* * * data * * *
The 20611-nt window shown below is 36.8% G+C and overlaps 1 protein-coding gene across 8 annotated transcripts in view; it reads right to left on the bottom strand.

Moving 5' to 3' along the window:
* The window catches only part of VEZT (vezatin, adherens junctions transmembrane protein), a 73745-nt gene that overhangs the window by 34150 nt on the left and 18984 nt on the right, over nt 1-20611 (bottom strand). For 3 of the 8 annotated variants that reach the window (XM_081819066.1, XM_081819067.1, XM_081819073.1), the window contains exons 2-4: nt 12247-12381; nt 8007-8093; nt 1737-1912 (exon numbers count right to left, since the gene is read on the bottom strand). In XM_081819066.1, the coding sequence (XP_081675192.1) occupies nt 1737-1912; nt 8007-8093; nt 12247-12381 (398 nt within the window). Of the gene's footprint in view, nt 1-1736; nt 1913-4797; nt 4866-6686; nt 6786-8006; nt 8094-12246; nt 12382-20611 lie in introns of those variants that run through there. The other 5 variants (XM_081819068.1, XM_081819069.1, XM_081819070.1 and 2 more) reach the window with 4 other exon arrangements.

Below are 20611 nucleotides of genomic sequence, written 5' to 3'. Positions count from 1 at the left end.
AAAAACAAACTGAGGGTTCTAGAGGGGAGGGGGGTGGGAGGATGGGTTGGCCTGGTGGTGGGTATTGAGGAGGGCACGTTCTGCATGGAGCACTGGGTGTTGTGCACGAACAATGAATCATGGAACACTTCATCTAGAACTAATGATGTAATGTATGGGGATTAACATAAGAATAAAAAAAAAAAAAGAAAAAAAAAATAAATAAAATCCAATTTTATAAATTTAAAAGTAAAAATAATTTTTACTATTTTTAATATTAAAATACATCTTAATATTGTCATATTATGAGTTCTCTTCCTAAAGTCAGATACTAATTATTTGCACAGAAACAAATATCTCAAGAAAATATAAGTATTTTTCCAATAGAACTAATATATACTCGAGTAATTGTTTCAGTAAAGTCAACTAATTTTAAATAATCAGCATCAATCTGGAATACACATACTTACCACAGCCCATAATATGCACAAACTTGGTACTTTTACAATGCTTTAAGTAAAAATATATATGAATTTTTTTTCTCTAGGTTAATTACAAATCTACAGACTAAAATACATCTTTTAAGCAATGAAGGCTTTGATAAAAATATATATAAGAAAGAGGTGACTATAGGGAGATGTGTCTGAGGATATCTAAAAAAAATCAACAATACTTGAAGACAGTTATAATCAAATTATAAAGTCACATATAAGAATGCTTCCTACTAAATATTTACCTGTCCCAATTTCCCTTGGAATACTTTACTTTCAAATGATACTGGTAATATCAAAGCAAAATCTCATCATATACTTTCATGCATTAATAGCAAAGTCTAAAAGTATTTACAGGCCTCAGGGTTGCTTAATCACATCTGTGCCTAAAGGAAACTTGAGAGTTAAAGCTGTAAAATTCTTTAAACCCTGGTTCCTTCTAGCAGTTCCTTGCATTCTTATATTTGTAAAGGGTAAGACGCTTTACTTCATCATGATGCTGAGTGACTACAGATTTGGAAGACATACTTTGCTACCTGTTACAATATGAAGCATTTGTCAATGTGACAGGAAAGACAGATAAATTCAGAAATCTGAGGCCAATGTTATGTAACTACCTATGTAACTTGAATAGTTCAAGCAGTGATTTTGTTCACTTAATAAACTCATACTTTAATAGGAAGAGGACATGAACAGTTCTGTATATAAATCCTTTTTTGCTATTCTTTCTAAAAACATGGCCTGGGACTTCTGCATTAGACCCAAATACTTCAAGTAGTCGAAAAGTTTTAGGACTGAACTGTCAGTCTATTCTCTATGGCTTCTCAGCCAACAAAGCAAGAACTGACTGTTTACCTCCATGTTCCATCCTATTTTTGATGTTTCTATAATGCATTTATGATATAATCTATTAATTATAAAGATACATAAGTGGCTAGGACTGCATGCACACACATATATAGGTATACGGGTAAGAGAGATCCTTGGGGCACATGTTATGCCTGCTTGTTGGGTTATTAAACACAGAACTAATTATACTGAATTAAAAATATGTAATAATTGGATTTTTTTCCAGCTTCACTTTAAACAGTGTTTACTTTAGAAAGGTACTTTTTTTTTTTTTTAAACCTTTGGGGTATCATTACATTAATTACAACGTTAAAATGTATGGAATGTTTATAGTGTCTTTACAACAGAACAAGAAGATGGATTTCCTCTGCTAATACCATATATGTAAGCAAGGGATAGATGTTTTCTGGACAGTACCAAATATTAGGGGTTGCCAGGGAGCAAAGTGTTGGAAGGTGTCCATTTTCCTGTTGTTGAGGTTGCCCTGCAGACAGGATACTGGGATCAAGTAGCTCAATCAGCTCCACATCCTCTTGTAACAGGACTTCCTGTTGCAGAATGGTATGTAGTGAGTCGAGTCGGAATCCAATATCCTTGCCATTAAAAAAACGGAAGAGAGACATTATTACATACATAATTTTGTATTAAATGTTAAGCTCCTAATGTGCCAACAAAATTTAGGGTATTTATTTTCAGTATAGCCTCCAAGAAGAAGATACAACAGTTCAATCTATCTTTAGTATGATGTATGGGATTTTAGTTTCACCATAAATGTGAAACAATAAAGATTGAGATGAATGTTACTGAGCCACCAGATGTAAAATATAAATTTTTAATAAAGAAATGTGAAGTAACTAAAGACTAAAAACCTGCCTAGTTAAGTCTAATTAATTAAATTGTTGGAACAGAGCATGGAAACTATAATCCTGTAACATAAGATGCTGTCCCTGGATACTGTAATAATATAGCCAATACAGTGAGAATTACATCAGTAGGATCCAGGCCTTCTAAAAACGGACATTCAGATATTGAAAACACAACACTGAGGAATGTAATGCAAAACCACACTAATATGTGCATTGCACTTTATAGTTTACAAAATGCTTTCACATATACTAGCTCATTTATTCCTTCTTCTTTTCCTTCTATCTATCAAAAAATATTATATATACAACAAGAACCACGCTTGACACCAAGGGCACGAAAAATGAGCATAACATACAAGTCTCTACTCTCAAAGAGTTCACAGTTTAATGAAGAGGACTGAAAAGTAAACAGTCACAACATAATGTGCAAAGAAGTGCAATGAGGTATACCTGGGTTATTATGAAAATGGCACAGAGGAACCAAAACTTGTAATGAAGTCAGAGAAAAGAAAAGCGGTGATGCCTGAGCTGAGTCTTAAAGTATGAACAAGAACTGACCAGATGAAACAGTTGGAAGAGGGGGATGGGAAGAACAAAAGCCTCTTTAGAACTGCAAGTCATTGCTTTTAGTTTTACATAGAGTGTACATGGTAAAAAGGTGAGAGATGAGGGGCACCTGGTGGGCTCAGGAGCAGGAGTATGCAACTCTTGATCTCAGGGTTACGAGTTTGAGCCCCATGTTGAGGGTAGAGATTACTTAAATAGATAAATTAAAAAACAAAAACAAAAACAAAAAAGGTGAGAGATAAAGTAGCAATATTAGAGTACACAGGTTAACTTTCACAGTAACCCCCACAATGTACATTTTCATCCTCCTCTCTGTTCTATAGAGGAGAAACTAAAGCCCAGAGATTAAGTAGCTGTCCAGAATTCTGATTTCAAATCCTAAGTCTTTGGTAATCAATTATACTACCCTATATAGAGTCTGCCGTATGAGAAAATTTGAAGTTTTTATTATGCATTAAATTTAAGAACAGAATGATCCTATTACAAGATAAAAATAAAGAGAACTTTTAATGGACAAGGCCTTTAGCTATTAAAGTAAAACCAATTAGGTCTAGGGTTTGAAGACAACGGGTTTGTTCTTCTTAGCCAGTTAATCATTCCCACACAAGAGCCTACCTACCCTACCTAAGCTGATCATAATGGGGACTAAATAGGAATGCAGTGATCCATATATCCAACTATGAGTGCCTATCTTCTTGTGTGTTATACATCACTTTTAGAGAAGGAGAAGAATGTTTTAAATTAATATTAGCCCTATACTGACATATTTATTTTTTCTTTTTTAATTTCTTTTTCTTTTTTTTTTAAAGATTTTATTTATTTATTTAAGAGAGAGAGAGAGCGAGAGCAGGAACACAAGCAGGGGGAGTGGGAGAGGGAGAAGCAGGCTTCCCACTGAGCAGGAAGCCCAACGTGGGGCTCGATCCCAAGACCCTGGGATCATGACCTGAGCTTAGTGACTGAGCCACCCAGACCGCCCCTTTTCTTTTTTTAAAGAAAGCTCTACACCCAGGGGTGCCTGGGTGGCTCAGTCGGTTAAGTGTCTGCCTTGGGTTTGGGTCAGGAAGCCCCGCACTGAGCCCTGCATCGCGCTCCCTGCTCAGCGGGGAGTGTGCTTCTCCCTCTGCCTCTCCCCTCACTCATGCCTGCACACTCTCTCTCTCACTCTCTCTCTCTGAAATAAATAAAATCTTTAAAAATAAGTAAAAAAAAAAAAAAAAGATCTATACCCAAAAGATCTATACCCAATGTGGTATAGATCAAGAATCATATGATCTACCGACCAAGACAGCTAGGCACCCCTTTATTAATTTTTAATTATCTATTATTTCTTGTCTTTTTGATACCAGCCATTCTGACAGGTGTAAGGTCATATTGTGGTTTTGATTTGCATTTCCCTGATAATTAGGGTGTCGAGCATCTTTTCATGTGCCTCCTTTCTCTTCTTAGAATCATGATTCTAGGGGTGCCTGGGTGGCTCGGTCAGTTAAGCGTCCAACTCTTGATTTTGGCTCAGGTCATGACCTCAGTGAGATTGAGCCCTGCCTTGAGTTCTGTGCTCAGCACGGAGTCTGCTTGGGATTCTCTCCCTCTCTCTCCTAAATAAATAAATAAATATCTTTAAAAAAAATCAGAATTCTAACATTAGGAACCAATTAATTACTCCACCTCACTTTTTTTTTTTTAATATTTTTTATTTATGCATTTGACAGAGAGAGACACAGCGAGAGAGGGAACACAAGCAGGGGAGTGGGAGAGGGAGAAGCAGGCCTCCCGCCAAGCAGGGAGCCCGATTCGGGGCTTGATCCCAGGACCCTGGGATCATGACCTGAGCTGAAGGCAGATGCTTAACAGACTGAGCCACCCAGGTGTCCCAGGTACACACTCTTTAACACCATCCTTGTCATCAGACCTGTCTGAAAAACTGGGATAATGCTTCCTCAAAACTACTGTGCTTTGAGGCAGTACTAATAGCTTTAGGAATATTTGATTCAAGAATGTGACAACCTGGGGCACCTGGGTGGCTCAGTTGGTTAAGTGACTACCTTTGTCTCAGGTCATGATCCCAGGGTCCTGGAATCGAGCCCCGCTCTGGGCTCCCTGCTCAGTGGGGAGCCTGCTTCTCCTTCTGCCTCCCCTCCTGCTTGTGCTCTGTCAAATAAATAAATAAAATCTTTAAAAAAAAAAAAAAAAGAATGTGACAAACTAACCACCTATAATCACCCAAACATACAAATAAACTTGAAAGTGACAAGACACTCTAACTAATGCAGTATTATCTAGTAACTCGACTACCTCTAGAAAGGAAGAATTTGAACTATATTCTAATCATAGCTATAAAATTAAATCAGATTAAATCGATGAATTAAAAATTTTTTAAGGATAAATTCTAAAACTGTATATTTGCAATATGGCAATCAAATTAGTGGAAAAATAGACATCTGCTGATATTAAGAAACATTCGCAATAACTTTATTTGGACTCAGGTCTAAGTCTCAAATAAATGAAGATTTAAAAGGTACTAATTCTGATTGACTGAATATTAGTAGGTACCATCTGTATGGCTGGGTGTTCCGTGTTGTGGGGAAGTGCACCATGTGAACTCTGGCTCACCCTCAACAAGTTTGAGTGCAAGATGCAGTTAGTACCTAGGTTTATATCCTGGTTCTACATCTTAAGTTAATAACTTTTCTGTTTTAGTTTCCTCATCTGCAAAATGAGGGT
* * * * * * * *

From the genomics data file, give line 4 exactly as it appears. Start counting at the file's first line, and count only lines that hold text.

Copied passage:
Below are 20611 nucleotides of genomic sequence, written 5' to 3'. Positions count from 1 at the left end.